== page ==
Review: Warbreaker, Part 1 of 3

Warbreaker, Part 1 of 3Warbreaker, Part 1 of 3 by Brandon Sanderson
My rating: 4 of 5 stars

I am pretty sure I’ve never read Sanderson before. I’ve just not historically been that much of fantasy guy. I’ve read more fantasy in the past few years than I have in the preceeding decades. However, I do know the name and I know he’s supposed to be very good. So when they had a Sanderson Humble Bundle a month or so ago, I jumped on it. The bundle contained a bunch of audiobooks and a couple days ago I finally had listened to all my podcasts. So I loaded up the first Warbreaker audiobook by GraphicAudio.

Before I get to the story itself, let me mention that this audiobook is AWESOME. It is more like a radio play than an audiobook – complete with multiple voice actors, background music, and sound effects. Everyone involved is somewhere from good to very good and it’s a great listen. I heartily recommend listening to Warbreaker in this version if you’re going to listen rather than read.

Now to the story itself. In some ways it is a standard set of fantasy tropes. There’s the trope of the princess married off to a country extremely foreign and with different customs and religions. There’s also the trope of the super badass warrior with a special weapon (including the trope I’ve seen more often in Anime/Manga of his weapon being sentient). There’s the trope of being the youngest in a noble family and the “first world problems” that come with being royalty, but not the first-born. There’s even the trope of Those Guys (aka Rosencratz and Guildenstern). But it’s the way Sanderson pieces it together that makes it so great.

The book opens on our badass warrior (the only bad thing about fantasy names, audiobooks, and my brain is that I can’t really remember anyone’s name save a couple of them) in a prison. Sanderson uses this intro chapter to introduce us to the “breath-based” magic system in this world. People have “breaths” analogous to the Judeo-Christan concept of the “breath of life” that they can give to others. Some people, called animators, collect these breaths and use them to create golems. The more magical the golem, the more breath needed to animate the golem. It then shifts to a royal family ruling in exile, mostly focusing on the youngest of four children, Siri (I think?). I should have caught the hints in the narrative when they kept mentioning how useless the youngest daughter felt. She ends up being sent to marry the usurper government’s king in place of her oldest sister. The usurpers want this to legitimize their rule. We then alternate between her point of view and a “returned god” named Light Song (I think?). It also involves a great pair of mercenaries who fulfill the comic relief role of Those Guys. Their dialog is awesome and are the biggest reason I just wanted to keep listening. Any scene with them is just so great.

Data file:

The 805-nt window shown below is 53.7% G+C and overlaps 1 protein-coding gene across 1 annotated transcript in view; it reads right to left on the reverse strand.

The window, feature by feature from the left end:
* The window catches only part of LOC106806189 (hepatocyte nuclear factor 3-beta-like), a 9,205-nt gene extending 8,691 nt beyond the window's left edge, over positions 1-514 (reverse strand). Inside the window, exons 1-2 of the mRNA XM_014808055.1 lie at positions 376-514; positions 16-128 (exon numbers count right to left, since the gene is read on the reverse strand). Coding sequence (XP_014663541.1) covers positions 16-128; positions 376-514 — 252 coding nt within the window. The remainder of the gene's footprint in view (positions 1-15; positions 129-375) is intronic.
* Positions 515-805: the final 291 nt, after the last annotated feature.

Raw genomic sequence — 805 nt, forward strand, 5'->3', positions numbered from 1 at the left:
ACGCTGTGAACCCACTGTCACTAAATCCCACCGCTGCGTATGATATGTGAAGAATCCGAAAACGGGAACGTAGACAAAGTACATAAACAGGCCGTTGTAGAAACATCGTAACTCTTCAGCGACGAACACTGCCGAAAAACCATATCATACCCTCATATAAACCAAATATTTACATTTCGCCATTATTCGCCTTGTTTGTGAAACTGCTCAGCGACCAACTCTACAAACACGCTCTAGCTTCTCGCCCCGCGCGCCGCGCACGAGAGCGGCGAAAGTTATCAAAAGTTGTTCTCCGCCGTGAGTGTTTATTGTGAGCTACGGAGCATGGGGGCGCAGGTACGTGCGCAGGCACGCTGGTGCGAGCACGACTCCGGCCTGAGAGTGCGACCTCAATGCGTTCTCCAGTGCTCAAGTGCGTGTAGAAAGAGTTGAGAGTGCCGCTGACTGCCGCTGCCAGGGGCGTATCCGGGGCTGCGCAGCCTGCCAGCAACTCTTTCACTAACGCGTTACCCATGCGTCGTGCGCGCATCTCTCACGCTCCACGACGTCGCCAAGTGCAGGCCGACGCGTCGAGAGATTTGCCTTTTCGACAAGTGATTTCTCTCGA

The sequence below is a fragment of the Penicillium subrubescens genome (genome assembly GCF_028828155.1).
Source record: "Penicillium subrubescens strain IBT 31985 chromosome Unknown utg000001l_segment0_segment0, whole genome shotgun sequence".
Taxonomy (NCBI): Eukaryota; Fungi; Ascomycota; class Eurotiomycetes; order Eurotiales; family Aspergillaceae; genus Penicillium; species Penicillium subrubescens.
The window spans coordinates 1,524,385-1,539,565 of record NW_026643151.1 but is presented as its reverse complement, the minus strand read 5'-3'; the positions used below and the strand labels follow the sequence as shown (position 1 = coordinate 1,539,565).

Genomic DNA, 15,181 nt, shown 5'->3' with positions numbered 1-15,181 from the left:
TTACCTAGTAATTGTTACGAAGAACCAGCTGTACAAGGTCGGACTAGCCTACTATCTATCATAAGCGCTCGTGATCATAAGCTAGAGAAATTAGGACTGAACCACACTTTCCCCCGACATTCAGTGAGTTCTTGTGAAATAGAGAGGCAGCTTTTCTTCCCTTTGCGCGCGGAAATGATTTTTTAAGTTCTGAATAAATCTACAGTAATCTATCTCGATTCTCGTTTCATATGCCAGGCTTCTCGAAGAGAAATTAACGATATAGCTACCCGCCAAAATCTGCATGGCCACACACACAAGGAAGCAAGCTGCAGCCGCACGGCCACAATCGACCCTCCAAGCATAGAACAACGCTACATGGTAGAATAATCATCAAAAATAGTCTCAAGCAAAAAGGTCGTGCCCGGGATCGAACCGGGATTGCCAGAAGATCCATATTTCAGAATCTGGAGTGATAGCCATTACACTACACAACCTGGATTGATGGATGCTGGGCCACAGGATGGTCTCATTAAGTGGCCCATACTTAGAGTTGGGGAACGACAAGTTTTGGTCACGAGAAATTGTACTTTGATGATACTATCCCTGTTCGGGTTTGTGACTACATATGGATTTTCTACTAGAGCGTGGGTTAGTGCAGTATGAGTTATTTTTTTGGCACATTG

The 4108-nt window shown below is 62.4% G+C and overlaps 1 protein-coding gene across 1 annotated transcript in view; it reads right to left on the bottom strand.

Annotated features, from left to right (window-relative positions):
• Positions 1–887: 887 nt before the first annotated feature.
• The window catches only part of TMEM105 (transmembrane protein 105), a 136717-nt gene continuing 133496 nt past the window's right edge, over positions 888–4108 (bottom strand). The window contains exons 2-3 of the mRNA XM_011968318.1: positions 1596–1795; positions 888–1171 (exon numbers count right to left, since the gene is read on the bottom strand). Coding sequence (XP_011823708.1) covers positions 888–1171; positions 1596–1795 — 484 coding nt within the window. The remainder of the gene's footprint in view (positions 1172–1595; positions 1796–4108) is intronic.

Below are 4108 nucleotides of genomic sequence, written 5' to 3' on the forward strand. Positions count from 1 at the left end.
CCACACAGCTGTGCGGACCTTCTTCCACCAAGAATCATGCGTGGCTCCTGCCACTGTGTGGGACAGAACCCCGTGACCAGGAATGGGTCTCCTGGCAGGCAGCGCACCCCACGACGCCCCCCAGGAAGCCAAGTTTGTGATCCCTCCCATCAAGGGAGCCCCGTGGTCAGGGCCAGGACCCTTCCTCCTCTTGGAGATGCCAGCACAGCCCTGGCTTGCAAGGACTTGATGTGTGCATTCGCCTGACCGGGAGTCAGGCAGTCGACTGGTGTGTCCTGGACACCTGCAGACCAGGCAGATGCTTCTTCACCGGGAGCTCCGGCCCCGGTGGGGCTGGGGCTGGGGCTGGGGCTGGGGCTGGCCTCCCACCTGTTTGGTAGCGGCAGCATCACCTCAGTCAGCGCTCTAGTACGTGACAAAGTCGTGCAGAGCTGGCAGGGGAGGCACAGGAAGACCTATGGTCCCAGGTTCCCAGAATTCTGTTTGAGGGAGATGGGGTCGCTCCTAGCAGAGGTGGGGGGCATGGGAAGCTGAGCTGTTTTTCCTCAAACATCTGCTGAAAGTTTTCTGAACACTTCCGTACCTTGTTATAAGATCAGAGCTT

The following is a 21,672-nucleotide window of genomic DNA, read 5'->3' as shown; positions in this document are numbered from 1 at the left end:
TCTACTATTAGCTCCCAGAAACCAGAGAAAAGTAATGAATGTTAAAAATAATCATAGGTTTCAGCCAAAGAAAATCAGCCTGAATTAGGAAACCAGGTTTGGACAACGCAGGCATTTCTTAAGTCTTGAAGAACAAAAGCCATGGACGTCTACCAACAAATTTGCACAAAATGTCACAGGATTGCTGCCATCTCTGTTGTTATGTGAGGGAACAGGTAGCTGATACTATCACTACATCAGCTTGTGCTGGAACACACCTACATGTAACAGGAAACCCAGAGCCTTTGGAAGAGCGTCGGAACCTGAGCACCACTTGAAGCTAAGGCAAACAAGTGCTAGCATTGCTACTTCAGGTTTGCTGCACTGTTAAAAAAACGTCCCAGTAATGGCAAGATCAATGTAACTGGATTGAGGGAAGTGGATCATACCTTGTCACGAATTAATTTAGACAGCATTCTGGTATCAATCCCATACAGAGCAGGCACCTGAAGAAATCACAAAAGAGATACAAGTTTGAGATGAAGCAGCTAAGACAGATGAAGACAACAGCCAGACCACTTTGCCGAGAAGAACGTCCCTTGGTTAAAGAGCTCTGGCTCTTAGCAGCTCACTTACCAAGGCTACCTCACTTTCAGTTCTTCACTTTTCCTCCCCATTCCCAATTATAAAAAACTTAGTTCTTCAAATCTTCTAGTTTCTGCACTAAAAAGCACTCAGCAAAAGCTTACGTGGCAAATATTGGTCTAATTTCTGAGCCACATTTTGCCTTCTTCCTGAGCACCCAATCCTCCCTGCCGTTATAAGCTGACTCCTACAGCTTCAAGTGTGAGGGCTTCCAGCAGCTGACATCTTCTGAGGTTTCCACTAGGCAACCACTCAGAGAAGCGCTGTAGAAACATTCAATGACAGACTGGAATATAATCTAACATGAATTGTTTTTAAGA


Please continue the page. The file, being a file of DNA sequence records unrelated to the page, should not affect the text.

I don’t want to spoil anything else in case, like me, you’re getting to this old story for the first time. I will mention in the spoiler tag (view spoiler)

So far I’m only 1/3 through the whole story, but I’m very much into this story and can’t wait until I start listening to the next part.

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Author: Eric Mesa

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